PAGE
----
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Considering $n$ observations that an be modelled by a Gaussian error model and two nested motion models with $p = 4$ and $p = 7$ parameters, I want to compute the log likelihoods $L$ given the Maximum Likelihood Estimates (MLE) of the two models to perform a likelihood ratio test or a comparison based on $\text{AIC}$ and $\text{BIC}$.

There are two formulas arising in the literature that express the log likelihood in these scenarios and are usually considered in the Gaussian error scenario, both applyable in the same way to compute $\text{AIC}$ and $\text{BIC}$, in the following exemplary for the $\text{AIC}$. First one is given for a known $\sigma$ as

$\text{I}:\text{AIC} = \sum_i \frac{\text{RSS}}{\sigma^2} + 2p + \text{const}$.

The other one is given for an unknown $\sigma$ as

$\text{II}:\text{AIC} = n \log{\frac{\text{RSS}}{n}} + 2p + \text{const}$,

where the estimated $\hat{\sigma}^2 = \frac{\text{RSS}}{n}$ is determined as a MLE.

In my scenario I have the choice to estimate $\sigma$ for my data with $n \approx 1500$ points because it is not known or I use synthetic data and add a known amount of Gaussian noise. My question is now which formula should I use when and in which scenarios are they actually valid?

Since the estimate for $\hat{\sigma}$ is only valid for large $n$, why is the emperical standard deviation not used? Because the difference is usually very small?

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Formula II isn't a large-sample approximation; it's the exact AIC (well, up to additive constants)

The Gaussian likelihood for a single observation is $$L\beta,\sigma^2) = \frac{1}{\sqrt{2\pi\sigma^2}} \exp\frac{-(y-x\beta)^2}{2\sigma^2}$$ so the loglikelihood is $$\ell(\beta,\sigma)= -\frac{1}{2}\log 2\pi - \frac{1}{2}\log\sigma^2 -\frac{1}{2}\frac{(y-x\beta)^2}{\sigma^2}$$ Adding up for $n$ observations: $$\ell_n(\beta,\sigma)= -\frac{1}{2}n\log 2\pi - \frac{1}{2}n\log\sigma^2 -\frac{1}{2}\frac{\sum_i (y_i-x_i\beta)^2}{\sigma^2}$$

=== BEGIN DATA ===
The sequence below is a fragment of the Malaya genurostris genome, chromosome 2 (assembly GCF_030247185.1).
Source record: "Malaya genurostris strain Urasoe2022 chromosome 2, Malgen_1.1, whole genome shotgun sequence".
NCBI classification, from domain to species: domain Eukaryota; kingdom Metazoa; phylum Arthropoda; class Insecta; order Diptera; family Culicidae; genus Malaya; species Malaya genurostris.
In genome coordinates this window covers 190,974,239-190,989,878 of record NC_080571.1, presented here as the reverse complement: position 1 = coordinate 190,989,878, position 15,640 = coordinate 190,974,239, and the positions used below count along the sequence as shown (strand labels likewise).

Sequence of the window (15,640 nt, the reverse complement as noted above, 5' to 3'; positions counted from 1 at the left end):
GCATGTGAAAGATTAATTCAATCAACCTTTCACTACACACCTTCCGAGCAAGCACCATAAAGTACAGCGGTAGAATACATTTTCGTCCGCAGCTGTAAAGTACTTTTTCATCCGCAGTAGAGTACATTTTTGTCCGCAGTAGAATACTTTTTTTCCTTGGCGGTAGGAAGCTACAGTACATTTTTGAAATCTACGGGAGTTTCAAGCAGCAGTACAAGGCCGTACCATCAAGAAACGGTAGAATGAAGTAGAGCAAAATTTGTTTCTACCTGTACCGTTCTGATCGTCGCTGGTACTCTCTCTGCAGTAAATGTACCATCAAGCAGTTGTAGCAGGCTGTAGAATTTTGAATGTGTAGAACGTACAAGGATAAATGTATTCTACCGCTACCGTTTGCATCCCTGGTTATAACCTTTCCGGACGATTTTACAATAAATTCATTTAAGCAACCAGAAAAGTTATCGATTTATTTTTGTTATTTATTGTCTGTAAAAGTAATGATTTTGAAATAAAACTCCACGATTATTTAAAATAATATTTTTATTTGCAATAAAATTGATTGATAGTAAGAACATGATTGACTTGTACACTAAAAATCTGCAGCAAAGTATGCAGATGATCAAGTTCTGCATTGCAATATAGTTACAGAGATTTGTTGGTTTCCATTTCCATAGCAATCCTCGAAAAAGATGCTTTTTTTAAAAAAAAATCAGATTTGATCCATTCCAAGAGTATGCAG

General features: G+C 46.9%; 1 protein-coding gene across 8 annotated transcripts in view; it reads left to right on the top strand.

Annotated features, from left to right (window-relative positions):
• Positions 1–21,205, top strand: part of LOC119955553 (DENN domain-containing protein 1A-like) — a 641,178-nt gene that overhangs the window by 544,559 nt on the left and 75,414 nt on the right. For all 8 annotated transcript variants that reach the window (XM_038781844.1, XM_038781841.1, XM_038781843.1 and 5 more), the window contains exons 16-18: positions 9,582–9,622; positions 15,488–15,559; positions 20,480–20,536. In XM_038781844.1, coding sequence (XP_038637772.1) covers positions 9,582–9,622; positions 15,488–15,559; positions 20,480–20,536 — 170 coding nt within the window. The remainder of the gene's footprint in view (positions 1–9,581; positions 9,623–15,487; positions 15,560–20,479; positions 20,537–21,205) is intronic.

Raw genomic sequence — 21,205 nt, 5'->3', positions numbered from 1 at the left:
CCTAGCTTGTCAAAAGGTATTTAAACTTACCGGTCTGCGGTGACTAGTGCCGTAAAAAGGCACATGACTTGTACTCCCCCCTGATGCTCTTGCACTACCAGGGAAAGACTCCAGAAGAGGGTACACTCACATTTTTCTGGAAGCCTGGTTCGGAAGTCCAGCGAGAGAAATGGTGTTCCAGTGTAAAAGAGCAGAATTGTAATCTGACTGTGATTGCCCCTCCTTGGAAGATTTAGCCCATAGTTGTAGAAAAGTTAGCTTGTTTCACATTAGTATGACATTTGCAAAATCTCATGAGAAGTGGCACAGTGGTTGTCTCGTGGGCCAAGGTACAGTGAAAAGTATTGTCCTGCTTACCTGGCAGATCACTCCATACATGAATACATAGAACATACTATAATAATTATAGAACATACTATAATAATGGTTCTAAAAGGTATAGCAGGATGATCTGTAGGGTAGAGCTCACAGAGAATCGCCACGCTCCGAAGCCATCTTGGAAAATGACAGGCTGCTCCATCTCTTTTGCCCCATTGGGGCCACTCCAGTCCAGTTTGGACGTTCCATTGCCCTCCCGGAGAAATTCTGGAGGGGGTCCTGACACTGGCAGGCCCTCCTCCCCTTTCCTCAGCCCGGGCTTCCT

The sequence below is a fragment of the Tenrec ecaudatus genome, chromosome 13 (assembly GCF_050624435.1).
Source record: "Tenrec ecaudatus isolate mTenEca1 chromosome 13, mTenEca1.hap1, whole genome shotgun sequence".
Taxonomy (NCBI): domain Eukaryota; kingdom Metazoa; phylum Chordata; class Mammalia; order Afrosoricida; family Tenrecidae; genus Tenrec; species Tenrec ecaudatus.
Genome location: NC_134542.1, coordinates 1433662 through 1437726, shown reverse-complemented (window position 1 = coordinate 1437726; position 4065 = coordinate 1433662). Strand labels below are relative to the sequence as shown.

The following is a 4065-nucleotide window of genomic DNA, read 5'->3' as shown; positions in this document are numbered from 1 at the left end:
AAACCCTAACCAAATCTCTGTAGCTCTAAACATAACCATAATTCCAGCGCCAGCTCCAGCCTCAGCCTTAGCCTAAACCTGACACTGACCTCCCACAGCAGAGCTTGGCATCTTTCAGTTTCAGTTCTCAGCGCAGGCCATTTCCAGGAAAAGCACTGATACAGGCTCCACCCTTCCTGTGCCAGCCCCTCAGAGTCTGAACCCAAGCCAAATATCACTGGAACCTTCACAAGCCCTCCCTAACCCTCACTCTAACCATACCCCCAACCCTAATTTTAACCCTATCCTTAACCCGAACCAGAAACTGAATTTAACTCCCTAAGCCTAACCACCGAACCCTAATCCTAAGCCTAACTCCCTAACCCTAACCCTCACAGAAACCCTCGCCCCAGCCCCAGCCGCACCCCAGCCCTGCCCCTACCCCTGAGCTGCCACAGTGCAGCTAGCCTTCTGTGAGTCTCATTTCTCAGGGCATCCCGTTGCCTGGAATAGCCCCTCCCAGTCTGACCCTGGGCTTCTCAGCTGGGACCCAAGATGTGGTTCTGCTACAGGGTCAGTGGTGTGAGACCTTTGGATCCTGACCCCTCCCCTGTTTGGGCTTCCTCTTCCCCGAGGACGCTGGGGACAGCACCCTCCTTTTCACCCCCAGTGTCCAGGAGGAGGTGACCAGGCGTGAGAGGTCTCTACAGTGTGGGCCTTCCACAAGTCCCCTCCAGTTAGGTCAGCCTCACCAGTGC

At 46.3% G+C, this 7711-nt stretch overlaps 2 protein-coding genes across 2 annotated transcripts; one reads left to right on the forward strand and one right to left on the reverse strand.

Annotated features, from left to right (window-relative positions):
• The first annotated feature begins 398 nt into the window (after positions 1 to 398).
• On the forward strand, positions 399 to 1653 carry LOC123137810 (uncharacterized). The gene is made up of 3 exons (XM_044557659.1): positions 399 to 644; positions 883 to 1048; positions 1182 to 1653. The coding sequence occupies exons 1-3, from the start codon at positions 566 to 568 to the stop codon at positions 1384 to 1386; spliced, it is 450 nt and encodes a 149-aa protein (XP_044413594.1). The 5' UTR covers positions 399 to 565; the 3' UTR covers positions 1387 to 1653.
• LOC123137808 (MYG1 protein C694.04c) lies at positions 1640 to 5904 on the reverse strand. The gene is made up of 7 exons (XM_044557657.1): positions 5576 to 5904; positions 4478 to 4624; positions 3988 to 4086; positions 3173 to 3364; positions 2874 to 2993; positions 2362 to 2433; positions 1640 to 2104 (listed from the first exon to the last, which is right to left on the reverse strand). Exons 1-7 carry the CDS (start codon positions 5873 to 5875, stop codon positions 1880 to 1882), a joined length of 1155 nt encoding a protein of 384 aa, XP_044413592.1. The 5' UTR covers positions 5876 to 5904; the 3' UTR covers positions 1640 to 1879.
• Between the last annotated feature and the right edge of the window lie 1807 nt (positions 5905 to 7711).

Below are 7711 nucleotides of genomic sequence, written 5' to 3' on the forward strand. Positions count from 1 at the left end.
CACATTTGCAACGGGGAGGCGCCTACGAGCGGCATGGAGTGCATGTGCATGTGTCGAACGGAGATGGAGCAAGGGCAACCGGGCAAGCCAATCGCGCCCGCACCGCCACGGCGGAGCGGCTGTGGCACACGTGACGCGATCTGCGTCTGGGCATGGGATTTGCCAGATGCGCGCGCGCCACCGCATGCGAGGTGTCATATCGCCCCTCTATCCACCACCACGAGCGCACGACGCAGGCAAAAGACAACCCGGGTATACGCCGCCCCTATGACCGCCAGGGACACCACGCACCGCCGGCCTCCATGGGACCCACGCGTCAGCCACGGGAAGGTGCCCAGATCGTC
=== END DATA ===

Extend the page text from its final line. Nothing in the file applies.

Now, we want to compare the AIC between two models at the MLE, not at some arbitrary $(\beta,\,\sigma^2)$. The MLE for $\beta$ doesn't depend on $\sigma^2$ and if you plug it in, you get the sum in the last term replaced by the RSS $$\max_\beta \ell_n(\beta,\sigma^2)= -\frac{1}{2}n\log 2\pi - \frac{1}{2}n\log\sigma^2 -\frac{1}{2}\frac{\mathrm{RSS}}{\sigma^2}$$ For any value of $\sigma$, this is the highest value the loglikelihood can take (the profile loglikelihood).

Next, we do the same thing for $\sigma^2$. The loglikelihood is maximised at $\sigma^2=\mathrm{RSS}/n$. We're not talking here about whether that's a good estimator, we're just trying to maximise the loglikelihood so we can compare models.

Plugging in $\hat\sigma^2$ gives us the highest possible value of the loglikelihood for this model and data $$\max_{\beta,\sigma^2}\ell_n(\beta,\sigma^2)= -\frac{1}{2}n\log 2\pi - \frac{1}{2}n\log\mathrm{RSS}+\frac{1}{2}n\log n -\frac{1}{2}n$$ Now if we multiply by $-2$ and add $2p$ we get

$$AIC = 2p-2\max_{\beta,\sigma^2}\ell_n(\beta,\sigma^2)= 2p+n\log 2\pi + n\log\mathrm{RSS}-n\log n +n$$ or up to constants either $$AIC = 2p-2\max_{\beta,\sigma^2}\ell_n(\beta,\sigma^2)= 2p + n\log\mathrm{RSS}+ \textrm{constants}$$ $$AIC = 2p-2\max_{\beta,\sigma^2}\ell_n(\beta,\sigma^2)= 2p + n\log\frac{\mathrm{RSS}}{n}+ \textrm{different constants}$$

There's nothing here that's a large-sample approximation, and while you might well use the values of $\beta$ and $\sigma^2$ that maximise $\ell$ as estimators, this argument doesn't depend at all on how good they are as estimators.

If $p$ is large compared to $n$ you might want to use some sort of corrected AIC instead, but this is the AIC.

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  • $\begingroup$ Given formula 4, I could directly use it with an estimated sigma which would result in another weighting of the RSS. Since the RSS is differenlty weighted in the last two formulas, what are the reasons to pick one or the other? $\endgroup$ – Miau Aug 25 '20 at 12:39
  • $\begingroup$ If you mean formula 1, you could, but it would still be the formula for the AIC with known $\sigma^2$, so it would be an approximation and you might as well use either the actual AIC or (for large $p$) perhaps some other criterion. $\endgroup$ – Thomas Lumley Aug 26 '20 at 0:07
  • $\begingroup$ Thank you so far. You use the estimator $\hat{\sigma}^2 = \mathrm{RSS}/n$. When comparing two models, $\hat{\sigma}^2$ has to be determined based on either $\mathrm{RSS}_1$ or $\mathrm{RSS}_2$. Your formula is based on the fact that the $\mathrm{RSS}$ in the AIC formula is the same as for estimating $\hat{\sigma}^2$. If you just plug in the $\mathrm{RSS}_i$ of the respective model $\mathcal{M}_i$, you get different estimates for $\hat{\sigma}^2$ in each score $\mathrm{AIC}_1$ and $\mathrm{AIC}_2$. Use the model with more parameters to estimate $\hat{\sigma}^2$ or use two different values? $\endgroup$ – Miau Aug 29 '20 at 14:40
  • $\begingroup$ No matter how many models you are comparing, the derivation I gave is for the maximum of the loglikelihood under each model. So, if you need to think in terms of estimators (which I don't recommend), you use different estimators for the two models. On the other hand, If you're using your first formula, $\sigma^2$ is a known constant and so is the same for all models, and if you're actually estimating it, you need to use the same estimator for all models $\endgroup$ – Thomas Lumley Aug 29 '20 at 22:34

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